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Adina Goldberg

“Mathematics, to me is . . .A way of thinking. Magnificent. Familiar yet endlessly strange. Musical. A problem-solving tool. Alluring. An infinite series of puzzles. A language.”
Adina's Biography

Adina Goldberg is currently pursuing an M.A.Sc. at the University of Toronto. Her research, supervised by Dr. Stark C. Draper, is concerned with the joint design of linear biometric systems with privacy and security considerations. She recently had her very first conference paper accepted for publication. Although her affiliation is with the department of Electrical and Computer Engineering, she likes to think of herself as an applied mathematician.

Adina graduated from Queen’s University in 2013 with a B.Sc.E. in Mathematics and Engineering. Better known to Queen’s students as “Apple Math”, the program allowed her to study engineering concepts in a very theoretical and rigorous way. Although the engineering courses were more interactive and practical, Adina always most looked forward to her mathematics courses.

During her undergrad degree, she spent two summers working as a research student on applied math problems. In 2011 she was selected to attend the Kupcinet-Getz International Summer Science School at the Weizmann Institute in Israel, where she worked on combinatorial game theory under Dr. Aviezri Fraenkel. Then, in 2012, she received an undergraduate student research assistantship from NSERC to work on distributed stochastic control under Dr. Serdar Yüksel.

The other two summers, she spent working with kids in nature. Although Toronto advertises itself as a city within a park, Adina is always planning her next trip out of the city.

Other than math and being outdoors, one of Adina’s biggest passions is teaching. She became a teaching assistant in her second year at Queen’s, and has continued as a TA for the past 4 years. Adina hopes to combine her passions for math and teaching (and maybe even the outdoors) in whatever she does next.

People from my undergraduate program like to joke that even though there’s a chance we eventually won’t remember a single fact we learned in our courses, we learned how to think, and nothing is more useful than that.

Can I pick two? The first is the creativity it entails. The second is having a flexible schedule.

I play squash — it’s my favourite sport to play because it requires quick-wittedness in addition to agility and skill. I sing whenever I’m on my way somewhere, whether I’m walking down the street or riding my bike or paddling a canoe. I can sometimes be found in front of an electric keyboard or cradling a ukulele. Finally, I try to spend as much time in nature as I can.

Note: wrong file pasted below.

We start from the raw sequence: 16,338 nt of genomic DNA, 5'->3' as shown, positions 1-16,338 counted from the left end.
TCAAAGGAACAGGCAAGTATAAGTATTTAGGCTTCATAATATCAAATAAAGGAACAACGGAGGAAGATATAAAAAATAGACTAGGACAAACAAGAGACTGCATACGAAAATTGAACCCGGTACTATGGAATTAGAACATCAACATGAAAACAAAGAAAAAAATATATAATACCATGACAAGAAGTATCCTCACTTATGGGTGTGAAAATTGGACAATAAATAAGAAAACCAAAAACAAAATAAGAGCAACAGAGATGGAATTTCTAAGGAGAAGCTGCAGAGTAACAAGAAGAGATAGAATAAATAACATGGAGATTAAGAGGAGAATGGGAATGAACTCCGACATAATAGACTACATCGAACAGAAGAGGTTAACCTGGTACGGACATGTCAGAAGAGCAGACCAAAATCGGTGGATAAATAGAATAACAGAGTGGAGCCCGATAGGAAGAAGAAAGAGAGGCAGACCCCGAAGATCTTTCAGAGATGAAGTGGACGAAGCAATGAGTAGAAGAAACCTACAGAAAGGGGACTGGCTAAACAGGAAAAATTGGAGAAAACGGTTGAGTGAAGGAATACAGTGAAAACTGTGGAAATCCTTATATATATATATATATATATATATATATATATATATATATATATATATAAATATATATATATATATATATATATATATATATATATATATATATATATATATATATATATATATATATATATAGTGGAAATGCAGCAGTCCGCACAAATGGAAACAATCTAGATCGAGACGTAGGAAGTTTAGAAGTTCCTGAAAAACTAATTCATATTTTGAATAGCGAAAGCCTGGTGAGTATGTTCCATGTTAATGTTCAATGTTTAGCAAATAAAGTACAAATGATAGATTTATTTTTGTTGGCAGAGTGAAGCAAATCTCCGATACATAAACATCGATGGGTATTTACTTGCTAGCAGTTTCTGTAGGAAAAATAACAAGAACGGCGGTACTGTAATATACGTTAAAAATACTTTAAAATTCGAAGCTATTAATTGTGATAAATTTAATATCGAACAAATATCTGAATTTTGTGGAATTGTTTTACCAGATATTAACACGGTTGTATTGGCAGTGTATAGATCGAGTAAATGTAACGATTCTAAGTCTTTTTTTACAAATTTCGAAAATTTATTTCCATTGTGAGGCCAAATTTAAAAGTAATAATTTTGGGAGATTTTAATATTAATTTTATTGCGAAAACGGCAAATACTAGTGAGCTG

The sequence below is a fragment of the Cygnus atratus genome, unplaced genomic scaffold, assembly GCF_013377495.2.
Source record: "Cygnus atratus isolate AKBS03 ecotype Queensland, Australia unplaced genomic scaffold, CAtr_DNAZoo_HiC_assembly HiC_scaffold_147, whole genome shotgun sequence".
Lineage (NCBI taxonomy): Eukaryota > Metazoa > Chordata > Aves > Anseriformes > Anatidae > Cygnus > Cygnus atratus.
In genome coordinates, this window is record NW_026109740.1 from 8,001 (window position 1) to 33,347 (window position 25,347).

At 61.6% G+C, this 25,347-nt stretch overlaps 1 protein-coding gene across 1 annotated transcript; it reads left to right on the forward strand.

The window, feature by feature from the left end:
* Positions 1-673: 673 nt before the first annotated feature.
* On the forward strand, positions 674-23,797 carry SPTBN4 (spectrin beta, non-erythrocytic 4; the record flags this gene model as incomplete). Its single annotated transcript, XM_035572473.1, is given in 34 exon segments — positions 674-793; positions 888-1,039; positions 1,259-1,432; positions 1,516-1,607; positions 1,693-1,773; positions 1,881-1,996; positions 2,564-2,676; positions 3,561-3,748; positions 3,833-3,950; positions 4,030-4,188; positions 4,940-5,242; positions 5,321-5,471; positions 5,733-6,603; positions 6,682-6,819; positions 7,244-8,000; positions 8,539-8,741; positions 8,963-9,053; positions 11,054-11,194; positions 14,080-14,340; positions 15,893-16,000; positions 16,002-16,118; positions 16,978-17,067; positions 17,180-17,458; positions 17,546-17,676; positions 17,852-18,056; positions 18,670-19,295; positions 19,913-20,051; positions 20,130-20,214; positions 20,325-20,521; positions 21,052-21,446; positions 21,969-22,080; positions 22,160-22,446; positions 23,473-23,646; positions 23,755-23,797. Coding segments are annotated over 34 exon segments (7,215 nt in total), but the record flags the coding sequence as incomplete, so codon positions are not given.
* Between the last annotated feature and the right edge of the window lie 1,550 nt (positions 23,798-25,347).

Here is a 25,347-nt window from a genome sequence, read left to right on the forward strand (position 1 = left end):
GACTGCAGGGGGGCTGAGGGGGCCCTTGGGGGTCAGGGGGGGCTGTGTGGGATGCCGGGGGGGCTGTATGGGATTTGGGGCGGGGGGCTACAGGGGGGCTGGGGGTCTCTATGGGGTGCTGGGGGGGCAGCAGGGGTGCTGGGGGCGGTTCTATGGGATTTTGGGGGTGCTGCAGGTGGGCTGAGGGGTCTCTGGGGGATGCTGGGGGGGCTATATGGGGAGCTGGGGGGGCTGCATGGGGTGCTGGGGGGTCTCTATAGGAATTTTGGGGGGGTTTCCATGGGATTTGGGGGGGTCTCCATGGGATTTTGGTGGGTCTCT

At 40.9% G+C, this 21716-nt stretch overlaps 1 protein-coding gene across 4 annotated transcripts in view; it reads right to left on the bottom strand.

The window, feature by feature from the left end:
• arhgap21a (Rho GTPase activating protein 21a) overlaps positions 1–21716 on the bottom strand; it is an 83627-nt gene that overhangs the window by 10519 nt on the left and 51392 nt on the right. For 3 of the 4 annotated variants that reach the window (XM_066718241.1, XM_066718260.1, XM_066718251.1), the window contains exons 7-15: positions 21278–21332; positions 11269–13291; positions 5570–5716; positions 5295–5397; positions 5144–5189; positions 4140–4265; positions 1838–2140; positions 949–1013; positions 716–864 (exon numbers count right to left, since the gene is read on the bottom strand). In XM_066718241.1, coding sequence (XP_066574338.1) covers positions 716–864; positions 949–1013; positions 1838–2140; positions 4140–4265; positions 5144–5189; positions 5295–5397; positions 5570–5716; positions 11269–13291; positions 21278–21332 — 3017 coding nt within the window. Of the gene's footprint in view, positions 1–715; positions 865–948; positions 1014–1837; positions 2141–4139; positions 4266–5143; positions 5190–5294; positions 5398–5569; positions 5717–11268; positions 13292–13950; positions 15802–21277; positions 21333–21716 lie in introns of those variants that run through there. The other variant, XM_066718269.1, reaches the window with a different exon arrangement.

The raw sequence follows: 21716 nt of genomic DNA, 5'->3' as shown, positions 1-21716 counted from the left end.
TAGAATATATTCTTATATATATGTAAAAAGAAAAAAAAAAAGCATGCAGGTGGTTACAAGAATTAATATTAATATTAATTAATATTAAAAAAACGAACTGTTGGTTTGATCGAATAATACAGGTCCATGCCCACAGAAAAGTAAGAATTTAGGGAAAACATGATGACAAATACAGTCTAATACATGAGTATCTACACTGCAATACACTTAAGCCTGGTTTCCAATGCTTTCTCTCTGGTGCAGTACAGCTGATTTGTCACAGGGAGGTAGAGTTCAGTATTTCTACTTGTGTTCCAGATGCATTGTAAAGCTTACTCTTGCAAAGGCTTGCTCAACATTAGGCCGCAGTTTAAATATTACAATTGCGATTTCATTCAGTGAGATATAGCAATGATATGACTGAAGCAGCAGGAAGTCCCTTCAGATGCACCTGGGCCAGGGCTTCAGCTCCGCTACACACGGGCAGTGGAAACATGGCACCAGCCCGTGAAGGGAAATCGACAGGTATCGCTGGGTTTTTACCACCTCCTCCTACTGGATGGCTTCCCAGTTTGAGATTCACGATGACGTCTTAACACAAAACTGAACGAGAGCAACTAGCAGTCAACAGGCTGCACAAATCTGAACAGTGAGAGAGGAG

When I was applying to my Master’s program, it wasn’t too hard to imagine! Joking aside, though, when I was little I thought I’d be a children’s author. I used to write and illustrate picture books about magic and dragons. Then, somewhere along the way, I discovered my love for problem solving and puzzles and math contests, and it led me here.

My parents and teachers and professors have always encouraged me to aim high; whenever I considered taking an easy path, there was always somebody there motivating me to challenge myself. There was Mrs. Goldberg, (who taught enriched math in middle school and always introduced problems that we weren’t quite ready for,) Mrs. Gugoiu, (my high school physics teacher, who inspired me to be confident as a woman in a male-dominated field,) Professor Yüksel, (who always patiently reminded me not to be too hard on myself and that I would gradually learn how to be a researcher,) and Professor Draper (who drives me to never stop asking questions). Their lessons have stuck with me, in that there is now an undying chorus in my head reminding me: “Go for it.”

Ask a lot of questions. Speak confidently even if you aren’t 100% certain of something. Get to know your teachers and professors. Apply for opportunities you might not feel qualified for. Share your knowledge, for that’s the most effective way to solidify it in your mind. And of course, choose to never stop learning.

Through outreach and professional development activities, research, partnerships, thought leadership and online initiatives, we work with industry and academia to educate on the value of diversity for innovation, to inspire women to thrive and to celebrate the contributions of women in science and engineering.
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